Brat Farrar

In this tale of mystery and suspense, a stranger enters the inner sanctum of the Ashby family posing as Patrick Ashby, the heir to the family’s sizable fortune. The stranger, Brat Farrar, has been carefully coached on Patrick’s mannerisms, appearance, and every significant detail of Patrick’s early life, up to his thirteenth year when he disappeared and was thought to have drowned himself. It seems as if Brat is going to pull off this most incredible deception until old secrets emerge that jeopardize the imposter’s plan and his life.

Brat Farrar is a classic of the mystery genre, and deservedly so. I found it a bit of a slow-burner in the early stages, but it built into a roaring blaze by the end! In the hands of a lesser plotter, the central mystery of the book would have been “Is he the real Patrick Ashby?”, but Tey lets us in on the conspiracy immediately: Brat is decidedly not Patrick, and is knowingly deceiving the family to gain the fortune. Yet, Brat Farrar is a decent person at his core, and has qualms about the crime he’s committing. The more he gets to know his new family, the more invested he becomes in discovering the true fate of the man he’s impersonating.

The next layer of mystery seemed pretty straightforward, too. There’s one Ashby who’s quite certain Brat is an imposter: the usurped Simon, Patrick’s twin. His behavior is perplexing, though: if he’s so confident Brat is a fraud, why doesn’t he expose the lie? If he can prove Patrick is truly dead, why not do so and secure the estate for himself? The answer seemed obvious, and I thought the book would hold little surprise for me. I should have had more faith in Josephine Tey!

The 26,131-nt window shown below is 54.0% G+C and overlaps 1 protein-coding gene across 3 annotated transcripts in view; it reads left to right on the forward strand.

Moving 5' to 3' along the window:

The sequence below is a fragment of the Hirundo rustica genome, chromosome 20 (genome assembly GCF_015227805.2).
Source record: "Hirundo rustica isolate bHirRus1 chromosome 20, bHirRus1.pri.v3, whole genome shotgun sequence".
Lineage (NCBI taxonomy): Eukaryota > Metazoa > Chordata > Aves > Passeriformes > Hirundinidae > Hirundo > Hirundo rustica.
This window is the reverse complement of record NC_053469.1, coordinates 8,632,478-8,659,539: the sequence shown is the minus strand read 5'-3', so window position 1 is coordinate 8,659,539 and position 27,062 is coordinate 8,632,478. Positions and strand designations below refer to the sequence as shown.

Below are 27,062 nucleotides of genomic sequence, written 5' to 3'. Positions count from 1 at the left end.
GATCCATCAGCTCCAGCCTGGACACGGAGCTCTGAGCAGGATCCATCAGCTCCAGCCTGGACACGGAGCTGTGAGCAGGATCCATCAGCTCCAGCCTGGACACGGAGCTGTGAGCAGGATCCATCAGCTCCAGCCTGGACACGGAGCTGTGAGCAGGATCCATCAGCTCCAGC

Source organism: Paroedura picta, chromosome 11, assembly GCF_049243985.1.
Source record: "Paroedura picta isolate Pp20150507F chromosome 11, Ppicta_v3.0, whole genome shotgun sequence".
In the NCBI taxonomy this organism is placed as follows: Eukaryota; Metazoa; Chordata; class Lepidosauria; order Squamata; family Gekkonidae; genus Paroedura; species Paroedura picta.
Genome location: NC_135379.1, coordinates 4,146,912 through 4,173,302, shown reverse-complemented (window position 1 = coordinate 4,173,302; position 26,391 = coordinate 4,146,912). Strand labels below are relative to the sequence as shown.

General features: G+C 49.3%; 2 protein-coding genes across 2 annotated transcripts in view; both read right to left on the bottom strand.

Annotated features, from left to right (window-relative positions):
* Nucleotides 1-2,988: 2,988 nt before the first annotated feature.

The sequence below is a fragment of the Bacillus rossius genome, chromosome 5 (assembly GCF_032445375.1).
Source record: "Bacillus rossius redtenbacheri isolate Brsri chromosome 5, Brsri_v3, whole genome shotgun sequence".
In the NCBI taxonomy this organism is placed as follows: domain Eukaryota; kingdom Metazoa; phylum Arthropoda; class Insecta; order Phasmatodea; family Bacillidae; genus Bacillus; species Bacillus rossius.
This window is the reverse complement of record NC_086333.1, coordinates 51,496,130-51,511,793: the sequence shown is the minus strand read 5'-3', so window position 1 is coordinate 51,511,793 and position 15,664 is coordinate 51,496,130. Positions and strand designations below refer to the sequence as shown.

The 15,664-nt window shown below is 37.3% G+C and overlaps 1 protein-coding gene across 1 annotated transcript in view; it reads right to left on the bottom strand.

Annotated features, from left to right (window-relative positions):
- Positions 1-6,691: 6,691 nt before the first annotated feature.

Just as I was thinking of skimming the rest of the book and setting it aside, Tey introduced the wonderful character of Timber, the murder horse. A magnificent, spirited beast, Timber has deliberately murdered one rider, and had a go at another, before making an attempt on Brat. Tey makes it clear this isn’t something the horse has been trained to do, but is of his own will–how hilarious, and wonderful! Giving Brat this second adversary was a masterstroke; Tey had me firmly in hand for the rest of the book.

There are several more puzzles to solve: whether Patrick was actually murdered, how, and why? Why does the foundling Brat look so much like an Ashby that he easily passes for Patrick? How will Brat get out of his perilous position without dooming himself or harming the family he’s come to love? Most importantly, as Brat transforms from villain to hero of the story, how will Tey maneuver him into a happy ending?

I went from feeling a bit bored with this story, to loving it completely. It doesn’t displace The Daughter of Time as my favorite Tey novel, but it’s right at that book’s heels. It’s a terrific mystery that deserves its place in the pantheon of classics.

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Imaged used by permission of Abigail Larson

Imaged used by permission of Abigail Larson

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